MANATEE — With an entranceway to Manasota Memorial Park and Funeral Home off 15th Street East, general manager Duane LaFollett wanted to find out more about a transportation project that is expected to transform 15th Street East.
“It affects the entranceway into our cemetery,” LaFollett said at Thursday’s workshop at Our Lady Queen of Martyrs Church. “Public access is key and safe access is key. We are here to learn what’s in store for our road.”
Florida Department of Transportation held its second public workshop as part of a development and environment study for a 4.5-mile stretch of 15th Street East/U.S. 301 Boulevard East from Tallevast Road to U.S. 41. Project improvements include widening from two to three lanes, which includes a center two-way left-turn lane; bicycle lanes; sidewalks; pedestrian crossings; bus stop improvements; and street lighting, according to an information board on display. Roundabouts at major intersections are also being evaluated.Pedestrians and bicyclists have to go onto the grass due to a lack of sidewalks and bike paths along 15th Street East in front of Manasota Memorial Park and Funeral Home, LaFollett said.
“I think it will improve the safety of area for sure,” he said. “It will help the overall development in our area.”
Beatrice Ziegler, who lives on Tallevast Road, said she wanted to see what they were going to do.
“With me living on Tallevast Road, are they going to use part of my land?” she asked.
Ziegler said she thinks either the signalized intersections or roundabouts would work.
“I think it will kind of beautify it a little more than what it looks like now,” she said.
FDOT project manager David Turley said the decision whether to go with roundabouts or signalized intersections will be left up to the county based on the feedback received. The signalized intersection is estimated to cost $61 million while the roundabout is closer to $69 million.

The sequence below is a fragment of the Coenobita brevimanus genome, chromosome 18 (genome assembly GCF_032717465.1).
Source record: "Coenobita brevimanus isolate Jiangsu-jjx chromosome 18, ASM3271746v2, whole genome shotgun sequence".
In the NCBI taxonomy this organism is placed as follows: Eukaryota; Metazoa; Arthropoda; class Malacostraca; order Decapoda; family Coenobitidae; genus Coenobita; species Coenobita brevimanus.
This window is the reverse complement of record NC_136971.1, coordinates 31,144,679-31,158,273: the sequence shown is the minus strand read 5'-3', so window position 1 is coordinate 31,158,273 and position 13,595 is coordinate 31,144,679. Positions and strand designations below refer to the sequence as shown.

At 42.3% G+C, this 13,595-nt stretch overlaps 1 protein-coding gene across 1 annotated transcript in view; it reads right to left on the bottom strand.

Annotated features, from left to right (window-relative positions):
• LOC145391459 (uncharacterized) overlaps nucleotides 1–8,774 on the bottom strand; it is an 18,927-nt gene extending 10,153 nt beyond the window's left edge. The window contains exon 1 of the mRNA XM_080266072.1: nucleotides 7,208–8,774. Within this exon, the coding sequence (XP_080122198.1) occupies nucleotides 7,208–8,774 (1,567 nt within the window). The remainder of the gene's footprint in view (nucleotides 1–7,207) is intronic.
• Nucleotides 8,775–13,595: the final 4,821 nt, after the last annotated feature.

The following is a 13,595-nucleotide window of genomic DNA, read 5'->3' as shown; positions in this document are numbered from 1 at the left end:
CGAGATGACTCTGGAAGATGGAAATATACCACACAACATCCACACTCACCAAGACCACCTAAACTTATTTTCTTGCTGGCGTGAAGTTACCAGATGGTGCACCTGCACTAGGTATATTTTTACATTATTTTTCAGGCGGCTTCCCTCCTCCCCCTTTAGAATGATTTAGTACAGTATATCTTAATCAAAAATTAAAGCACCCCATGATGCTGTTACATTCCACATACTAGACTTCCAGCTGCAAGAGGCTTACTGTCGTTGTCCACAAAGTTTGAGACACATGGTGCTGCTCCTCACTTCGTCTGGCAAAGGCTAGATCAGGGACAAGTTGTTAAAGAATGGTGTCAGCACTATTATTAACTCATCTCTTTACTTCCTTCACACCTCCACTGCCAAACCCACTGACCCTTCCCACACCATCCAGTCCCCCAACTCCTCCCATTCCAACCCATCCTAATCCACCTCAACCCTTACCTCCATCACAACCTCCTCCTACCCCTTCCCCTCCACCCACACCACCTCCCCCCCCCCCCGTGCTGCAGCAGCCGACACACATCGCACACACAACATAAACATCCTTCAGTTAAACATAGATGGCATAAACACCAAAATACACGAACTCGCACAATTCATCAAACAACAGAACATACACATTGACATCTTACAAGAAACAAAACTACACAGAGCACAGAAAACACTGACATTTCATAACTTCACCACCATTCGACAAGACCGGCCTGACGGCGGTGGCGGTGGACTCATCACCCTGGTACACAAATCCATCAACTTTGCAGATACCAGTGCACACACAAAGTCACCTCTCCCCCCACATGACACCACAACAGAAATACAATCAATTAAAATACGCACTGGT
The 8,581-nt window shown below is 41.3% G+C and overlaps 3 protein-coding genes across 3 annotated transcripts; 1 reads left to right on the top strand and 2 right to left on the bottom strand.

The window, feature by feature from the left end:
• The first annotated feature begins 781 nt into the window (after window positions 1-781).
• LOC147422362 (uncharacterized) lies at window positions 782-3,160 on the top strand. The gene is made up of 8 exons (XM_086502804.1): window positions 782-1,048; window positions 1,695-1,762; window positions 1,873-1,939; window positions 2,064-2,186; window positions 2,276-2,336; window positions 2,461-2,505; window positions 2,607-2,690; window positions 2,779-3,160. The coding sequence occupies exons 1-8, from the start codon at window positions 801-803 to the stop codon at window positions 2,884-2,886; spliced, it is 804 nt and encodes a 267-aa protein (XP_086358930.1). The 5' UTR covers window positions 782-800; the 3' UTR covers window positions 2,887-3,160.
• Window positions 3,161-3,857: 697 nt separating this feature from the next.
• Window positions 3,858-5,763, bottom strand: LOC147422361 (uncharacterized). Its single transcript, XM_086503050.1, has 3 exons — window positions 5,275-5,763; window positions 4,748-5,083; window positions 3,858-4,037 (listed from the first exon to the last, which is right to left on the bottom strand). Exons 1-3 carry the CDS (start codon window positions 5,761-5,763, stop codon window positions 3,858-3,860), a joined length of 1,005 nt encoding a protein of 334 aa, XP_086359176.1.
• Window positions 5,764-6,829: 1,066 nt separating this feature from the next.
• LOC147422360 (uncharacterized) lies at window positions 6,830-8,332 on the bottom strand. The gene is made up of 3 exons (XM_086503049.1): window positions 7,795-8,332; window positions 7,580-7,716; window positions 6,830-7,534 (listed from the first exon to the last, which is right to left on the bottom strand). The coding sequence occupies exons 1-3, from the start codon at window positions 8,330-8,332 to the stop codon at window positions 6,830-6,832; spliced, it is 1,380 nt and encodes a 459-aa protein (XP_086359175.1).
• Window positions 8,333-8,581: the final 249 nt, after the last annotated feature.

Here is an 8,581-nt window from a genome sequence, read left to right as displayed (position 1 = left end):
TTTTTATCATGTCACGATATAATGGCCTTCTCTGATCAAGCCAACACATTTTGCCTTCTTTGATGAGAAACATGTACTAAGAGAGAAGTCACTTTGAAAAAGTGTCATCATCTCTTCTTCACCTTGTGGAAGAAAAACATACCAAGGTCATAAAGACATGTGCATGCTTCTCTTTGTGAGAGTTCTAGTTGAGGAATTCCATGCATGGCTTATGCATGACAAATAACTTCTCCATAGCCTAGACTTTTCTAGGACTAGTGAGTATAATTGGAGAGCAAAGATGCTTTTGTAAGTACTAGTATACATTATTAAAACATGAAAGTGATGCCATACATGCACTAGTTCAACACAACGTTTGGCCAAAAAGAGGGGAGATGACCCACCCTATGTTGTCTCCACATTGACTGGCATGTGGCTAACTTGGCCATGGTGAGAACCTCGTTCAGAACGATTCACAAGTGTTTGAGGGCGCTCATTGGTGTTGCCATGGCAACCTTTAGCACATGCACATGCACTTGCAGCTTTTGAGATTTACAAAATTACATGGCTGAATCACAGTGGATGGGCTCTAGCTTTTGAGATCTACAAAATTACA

“Roundabouts are a safety improvement,” Turley said.
After low turnout from the business community at an August public workshop about the project, FDOT decided to have a second workshop to gather input from the business community.
“We didn’t get a lot of business input and as you can see there are a lot of businesses along the corridor,” Turley said. “We wanted to make sure we reached everyone involved because public input is very important to us.”
Turley said they’ve received a lot of positive feedback.
“A lot of people like the idea of complete streets,” he said.
Manatee County Commission Chairwoman Betsy Benac said she is glad FDOT reached out again to get more input.
“People have been very positive when they see project,” she said. “Complete streets gives so many other opportunities in an area we hope to see redevelopment.”
While in the FDOT adopted five-year work program, the project development and environment study and $5.6 million design phase, which will begin next fiscal year, are the only phases of the project funded, according to Turley.
“The most exciting part I heard here tonight,” Benac said, was there is funding for right-of-way purchases and construction in the Manatee County long-range transportation plan. “Not as fast as we would like but hope that (the project) moves to construction,” she said.
Stan Schultes, who works at Spark Growth, said he’s been getting involved in the urban corridors discussions.
“We are very interested in what we can do to help improve liveability in Manatee County,” he said, adding he thinks this project will do that. “The 15th Street East corridor is the ugliest part of Manatee County. If we can make it look like the picture, it will change people’s opinion of this part of town.”
Schultes said one of the biggest Manatee County issues is it is not bicycle friendly.
“What I’ve seen here is pretty positive in supporting bicycles in this corridor,” he said.
Regardless of whether someone has a business on the corridor, this project affects everyone, Schultes said.
“This could really be a great example of what could be,” he said. “This is the right kind of thing to be happening. There’s a lot of work to be done but this is the kind of project that will make that happen.”
Claire Aronson, Manatee County reporter, can be reached at 941-745-7024.